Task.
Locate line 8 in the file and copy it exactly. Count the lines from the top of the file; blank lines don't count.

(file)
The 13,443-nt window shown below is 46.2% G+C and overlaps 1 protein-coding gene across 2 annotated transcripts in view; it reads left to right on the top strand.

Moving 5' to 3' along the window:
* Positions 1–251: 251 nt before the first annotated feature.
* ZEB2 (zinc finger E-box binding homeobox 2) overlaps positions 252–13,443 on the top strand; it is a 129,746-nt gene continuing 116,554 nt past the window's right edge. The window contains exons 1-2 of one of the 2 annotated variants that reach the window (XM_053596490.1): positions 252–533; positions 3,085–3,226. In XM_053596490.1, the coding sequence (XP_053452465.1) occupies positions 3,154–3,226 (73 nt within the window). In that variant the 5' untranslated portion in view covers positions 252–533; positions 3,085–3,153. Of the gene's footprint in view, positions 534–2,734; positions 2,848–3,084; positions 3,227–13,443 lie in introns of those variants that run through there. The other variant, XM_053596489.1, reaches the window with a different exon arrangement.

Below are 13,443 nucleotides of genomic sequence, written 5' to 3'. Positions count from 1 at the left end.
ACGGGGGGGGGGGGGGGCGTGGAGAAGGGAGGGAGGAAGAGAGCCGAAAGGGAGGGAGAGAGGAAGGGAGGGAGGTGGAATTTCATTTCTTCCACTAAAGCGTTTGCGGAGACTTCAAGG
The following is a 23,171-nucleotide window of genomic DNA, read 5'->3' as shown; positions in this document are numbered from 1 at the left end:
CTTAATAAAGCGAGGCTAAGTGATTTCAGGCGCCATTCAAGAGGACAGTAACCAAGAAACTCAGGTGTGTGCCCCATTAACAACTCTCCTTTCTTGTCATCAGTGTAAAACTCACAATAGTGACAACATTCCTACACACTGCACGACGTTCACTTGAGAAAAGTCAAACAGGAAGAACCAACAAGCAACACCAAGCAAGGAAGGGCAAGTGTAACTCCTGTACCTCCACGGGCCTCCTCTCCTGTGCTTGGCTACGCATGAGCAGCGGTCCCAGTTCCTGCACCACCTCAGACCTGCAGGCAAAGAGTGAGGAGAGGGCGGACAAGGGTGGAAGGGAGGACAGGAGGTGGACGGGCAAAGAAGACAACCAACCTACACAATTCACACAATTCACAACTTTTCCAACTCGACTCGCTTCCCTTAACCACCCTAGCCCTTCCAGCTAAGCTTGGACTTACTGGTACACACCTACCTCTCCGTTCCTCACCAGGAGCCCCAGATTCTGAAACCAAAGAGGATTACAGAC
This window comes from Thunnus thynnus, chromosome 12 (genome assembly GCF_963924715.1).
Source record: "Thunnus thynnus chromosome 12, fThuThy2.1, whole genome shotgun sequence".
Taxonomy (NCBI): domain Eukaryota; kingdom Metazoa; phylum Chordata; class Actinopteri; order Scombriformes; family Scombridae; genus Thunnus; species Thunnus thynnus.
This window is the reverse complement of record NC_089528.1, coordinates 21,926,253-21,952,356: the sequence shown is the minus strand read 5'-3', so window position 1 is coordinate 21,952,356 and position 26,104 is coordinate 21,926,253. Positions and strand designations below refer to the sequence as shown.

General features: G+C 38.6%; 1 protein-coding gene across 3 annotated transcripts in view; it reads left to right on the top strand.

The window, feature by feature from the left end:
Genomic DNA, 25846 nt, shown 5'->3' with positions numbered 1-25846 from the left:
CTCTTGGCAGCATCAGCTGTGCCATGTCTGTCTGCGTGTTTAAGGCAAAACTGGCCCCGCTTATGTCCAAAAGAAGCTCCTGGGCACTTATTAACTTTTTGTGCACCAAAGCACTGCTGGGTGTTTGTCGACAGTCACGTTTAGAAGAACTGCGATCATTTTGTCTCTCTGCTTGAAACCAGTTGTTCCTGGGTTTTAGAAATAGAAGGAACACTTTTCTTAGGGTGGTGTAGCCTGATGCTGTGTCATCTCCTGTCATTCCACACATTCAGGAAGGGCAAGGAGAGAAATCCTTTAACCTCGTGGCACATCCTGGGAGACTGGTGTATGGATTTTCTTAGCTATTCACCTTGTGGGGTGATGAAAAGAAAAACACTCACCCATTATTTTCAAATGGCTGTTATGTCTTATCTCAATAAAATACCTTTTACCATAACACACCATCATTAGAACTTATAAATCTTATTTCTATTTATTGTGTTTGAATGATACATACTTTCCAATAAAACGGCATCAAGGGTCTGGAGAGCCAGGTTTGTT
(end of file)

CTTAATAAAGCGAGGCTAAGTGATTTCAGGCGCCATTCAAGAGGACAGTAACCAAGAAACTCAGGTGTGTGCCCCATTAACAACTCTCCTTTCTTGTCATCAGTGTAAAACTCACAATAGTGACAACATTCCTACACACTGCACGACGTTCACTTGAGAAAAGTCAAACAGGAAGAACCAACAAGCAACACCAAGCAAGGAAGGGCAAGTGTAACTCCTGTACCTCCACGGGCCTCCTCTCCTGTGCTTGGCTACGCATGAGCAGCGGTCCCAGTTCCTGCACCACCTCAGACCTGCAGGCAAAGAGTGAGGAGAGGGCGGACAAGGGTGGAAGGGAGGACAGGAGGTGGACGGGCAAAGAAGACAACCAACCTACACAATTCACACAATTCACAACTTTTCCAACTCGACTCGCTTCCCTTAACCACCCTAGCCCTTCCAGCTAAGCTTGGACTTACTGGTACACACCTACCTCTCCGTTCCTCACCAGGAGCCCCAGATTCTGAAACCAAAGAGGATTACAGAC